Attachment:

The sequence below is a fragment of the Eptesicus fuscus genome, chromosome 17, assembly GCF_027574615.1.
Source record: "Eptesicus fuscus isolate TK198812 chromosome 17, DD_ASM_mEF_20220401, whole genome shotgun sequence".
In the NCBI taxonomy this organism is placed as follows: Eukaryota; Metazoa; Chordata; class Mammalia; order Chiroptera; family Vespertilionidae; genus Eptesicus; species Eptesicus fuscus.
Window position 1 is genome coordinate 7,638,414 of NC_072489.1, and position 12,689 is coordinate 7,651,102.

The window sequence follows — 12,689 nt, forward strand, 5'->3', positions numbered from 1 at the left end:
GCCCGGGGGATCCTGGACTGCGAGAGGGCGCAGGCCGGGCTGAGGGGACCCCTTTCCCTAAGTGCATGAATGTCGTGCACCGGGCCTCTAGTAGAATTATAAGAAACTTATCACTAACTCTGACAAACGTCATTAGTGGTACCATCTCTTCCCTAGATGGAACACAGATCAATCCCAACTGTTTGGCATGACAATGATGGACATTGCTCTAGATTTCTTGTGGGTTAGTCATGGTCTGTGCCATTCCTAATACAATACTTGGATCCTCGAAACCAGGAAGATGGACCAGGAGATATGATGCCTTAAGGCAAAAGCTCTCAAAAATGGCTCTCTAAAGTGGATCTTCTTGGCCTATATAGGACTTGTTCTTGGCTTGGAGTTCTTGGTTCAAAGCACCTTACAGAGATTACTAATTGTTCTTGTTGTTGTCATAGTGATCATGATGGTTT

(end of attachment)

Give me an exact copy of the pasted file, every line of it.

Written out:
The sequence below is a fragment of the Eptesicus fuscus genome, chromosome 17, assembly GCF_027574615.1.
Source record: "Eptesicus fuscus isolate TK198812 chromosome 17, DD_ASM_mEF_20220401, whole genome shotgun sequence".
In the NCBI taxonomy this organism is placed as follows: Eukaryota; Metazoa; Chordata; class Mammalia; order Chiroptera; family Vespertilionidae; genus Eptesicus; species Eptesicus fuscus.
Window position 1 is genome coordinate 7,638,414 of NC_072489.1, and position 12,689 is coordinate 7,651,102.

The window sequence follows — 12,689 nt, forward strand, 5'->3', positions numbered from 1 at the left end:
GCCCGGGGGATCCTGGACTGCGAGAGGGCGCAGGCCGGGCTGAGGGGACCCCTTTCCCTAAGTGCATGAATGTCGTGCACCGGGCCTCTAGTAGAATTATAAGAAACTTATCACTAACTCTGACAAACGTCATTAGTGGTACCATCTCTTCCCTAGATGGAACACAGATCAATCCCAACTGTTTGGCATGACAATGATGGACATTGCTCTAGATTTCTTGTGGGTTAGTCATGGTCTGTGCCATTCCTAATACAATACTTGGATCCTCGAAACCAGGAAGATGGACCAGGAGATATGATGCCTTAAGGCAAAAGCTCTCAAAAATGGCTCTCTAAAGTGGATCTTCTTGGCCTATATAGGACTTGTTCTTGGCTTGGAGTTCTTGGTTCAAAGCACCTTACAGAGATTACTAATTGTTCTTGTTGTTGTCATAGTGATCATGATGGTTT